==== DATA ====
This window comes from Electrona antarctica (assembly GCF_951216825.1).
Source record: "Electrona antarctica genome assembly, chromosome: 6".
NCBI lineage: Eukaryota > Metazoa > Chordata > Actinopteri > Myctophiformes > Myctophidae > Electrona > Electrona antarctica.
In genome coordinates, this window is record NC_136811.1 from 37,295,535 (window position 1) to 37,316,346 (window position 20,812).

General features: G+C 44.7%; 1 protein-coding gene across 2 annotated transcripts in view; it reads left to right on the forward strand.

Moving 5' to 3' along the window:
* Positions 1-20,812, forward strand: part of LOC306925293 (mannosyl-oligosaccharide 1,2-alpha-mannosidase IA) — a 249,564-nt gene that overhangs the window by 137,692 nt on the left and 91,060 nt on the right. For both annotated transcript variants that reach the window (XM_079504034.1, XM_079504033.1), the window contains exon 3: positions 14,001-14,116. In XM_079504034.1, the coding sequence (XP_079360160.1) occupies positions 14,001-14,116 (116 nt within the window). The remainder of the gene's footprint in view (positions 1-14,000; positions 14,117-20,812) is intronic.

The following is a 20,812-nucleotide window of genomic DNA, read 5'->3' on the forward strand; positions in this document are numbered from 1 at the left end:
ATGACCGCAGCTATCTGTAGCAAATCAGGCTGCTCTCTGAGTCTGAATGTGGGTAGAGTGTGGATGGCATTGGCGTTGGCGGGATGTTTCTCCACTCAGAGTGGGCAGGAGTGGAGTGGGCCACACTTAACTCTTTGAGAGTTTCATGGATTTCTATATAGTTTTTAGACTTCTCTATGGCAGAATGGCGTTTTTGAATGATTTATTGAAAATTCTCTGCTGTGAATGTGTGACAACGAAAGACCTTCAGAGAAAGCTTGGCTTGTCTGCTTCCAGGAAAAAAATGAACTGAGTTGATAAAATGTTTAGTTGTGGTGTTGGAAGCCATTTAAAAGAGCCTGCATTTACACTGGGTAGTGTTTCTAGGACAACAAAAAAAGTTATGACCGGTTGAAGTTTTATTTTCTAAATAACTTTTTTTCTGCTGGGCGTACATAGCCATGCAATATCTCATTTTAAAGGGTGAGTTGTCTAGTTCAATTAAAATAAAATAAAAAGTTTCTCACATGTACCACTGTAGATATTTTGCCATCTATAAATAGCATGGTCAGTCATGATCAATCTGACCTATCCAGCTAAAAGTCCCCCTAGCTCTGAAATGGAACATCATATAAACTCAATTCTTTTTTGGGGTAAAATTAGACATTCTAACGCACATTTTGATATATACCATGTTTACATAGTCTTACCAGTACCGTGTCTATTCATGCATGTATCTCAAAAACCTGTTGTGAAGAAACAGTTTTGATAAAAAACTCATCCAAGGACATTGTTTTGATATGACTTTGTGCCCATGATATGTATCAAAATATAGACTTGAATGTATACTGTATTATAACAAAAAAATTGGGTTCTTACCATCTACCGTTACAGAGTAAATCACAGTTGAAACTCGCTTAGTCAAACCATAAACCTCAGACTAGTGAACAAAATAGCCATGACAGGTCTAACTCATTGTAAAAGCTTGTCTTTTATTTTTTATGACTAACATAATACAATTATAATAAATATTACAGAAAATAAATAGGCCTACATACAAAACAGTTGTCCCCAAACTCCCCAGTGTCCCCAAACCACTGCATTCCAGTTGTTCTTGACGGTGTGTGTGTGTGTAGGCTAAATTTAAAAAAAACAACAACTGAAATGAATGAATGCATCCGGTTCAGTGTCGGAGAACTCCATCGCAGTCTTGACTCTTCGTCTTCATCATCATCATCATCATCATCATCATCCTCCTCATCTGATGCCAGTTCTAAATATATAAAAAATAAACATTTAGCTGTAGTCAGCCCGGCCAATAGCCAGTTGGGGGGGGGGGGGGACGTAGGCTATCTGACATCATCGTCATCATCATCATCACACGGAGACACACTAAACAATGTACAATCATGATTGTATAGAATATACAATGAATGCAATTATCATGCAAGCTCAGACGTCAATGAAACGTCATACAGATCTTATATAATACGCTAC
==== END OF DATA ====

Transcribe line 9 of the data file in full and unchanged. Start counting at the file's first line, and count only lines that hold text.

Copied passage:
ATGACCGCAGCTATCTGTAGCAAATCAGGCTGCTCTCTGAGTCTGAATGTGGGTAGAGTGTGGATGGCATTGGCGTTGGCGGGATGTTTCTCCACTCAGAGTGGGCAGGAGTGGAGTGGGCCACACTTAACTCTTTGAGAGTTTCATGGATTTCTATATAGTTTTTAGACTTCTCTATGGCAGAATGGCGTTTTTGAATGATTTATTGAAAATTCTCTGCTGTGAATGTGTGACAACGAAAGACCTTCAGAGAAAGCTTGGCTTGTCTGCTTCCAGGAAAAAAATGAACTGAGTTGATAAAATGTTTAGTTGTGGTGTTGGAAGCCATTTAAAAGAGCCTGCATTTACACTGGGTAGTGTTTCTAGGACAACAAAAAAAGTTATGACCGGTTGAAGTTTTATTTTCTAAATAACTTTTTTTCTGCTGGGCGTACATAGCCATGCAATATCTCATTTTAAAGGGTGAGTTGTCTAGTTCAATTAAAATAAAATAAAAAGTTTCTCACATGTACCACTGTAGATATTTTGCCATCTATAAATAGCATGGTCAGTCATGATCAATCTGACCTATCCAGCTAAAAGTCCCCCTAGCTCTGAAATGGAACATCATATAAACTCAATTCTTTTTTGGGGTAAAATTAGACATTCTAACGCACATTTTGATATATACCATGTTTACATAGTCTTACCAGTACCGTGTCTATTCATGCATGTATCTCAAAAACCTGTTGTGAAGAAACAGTTTTGATAAAAAACTCATCCAAGGACATTGTTTTGATATGACTTTGTGCCCATGATATGTATCAAAATATAGACTTGAATGTATACTGTATTATAACAAAAAAATTGGGTTCTTACCATCTACCGTTACAGAGTAAATCACAGTTGAAACTCGCTTAGTCAAACCATAAACCTCAGACTAGTGAACAAAATAGCCATGACAGGTCTAACTCATTGTAAAAGCTTGTCTTTTATTTTTTATGACTAACATAATACAATTATAATAAATATTACAGAAAATAAATAGGCCTACATACAAAACAGTTGTCCCCAAACTCCCCAGTGTCCCCAAACCACTGCATTCCAGTTGTTCTTGACGGTGTGTGTGTGTGTAGGCTAAATTTAAAAAAAACAACAACTGAAATGAATGAATGCATCCGGTTCAGTGTCGGAGAACTCCATCGCAGTCTTGACTCTTCGTCTTCATCATCATCATCATCATCATCATCATCCTCCTCATCTGATGCCAGTTCTAAATATATAAAAAATAAACATTTAGCTGTAGTCAGCCCGGCCAATAGCCAGTTGGGGGGGGGGGGGGACGTAGGCTATCTGACATCATCGTCATCATCATCATCACACGGAGACACACTAAACAATGTACAATCATGATTGTATAGAATATACAATGAATGCAATTATCATGCAAGCTCAGACGTCAATGAAACGTCATACAGATCTTATATAATACGCTAC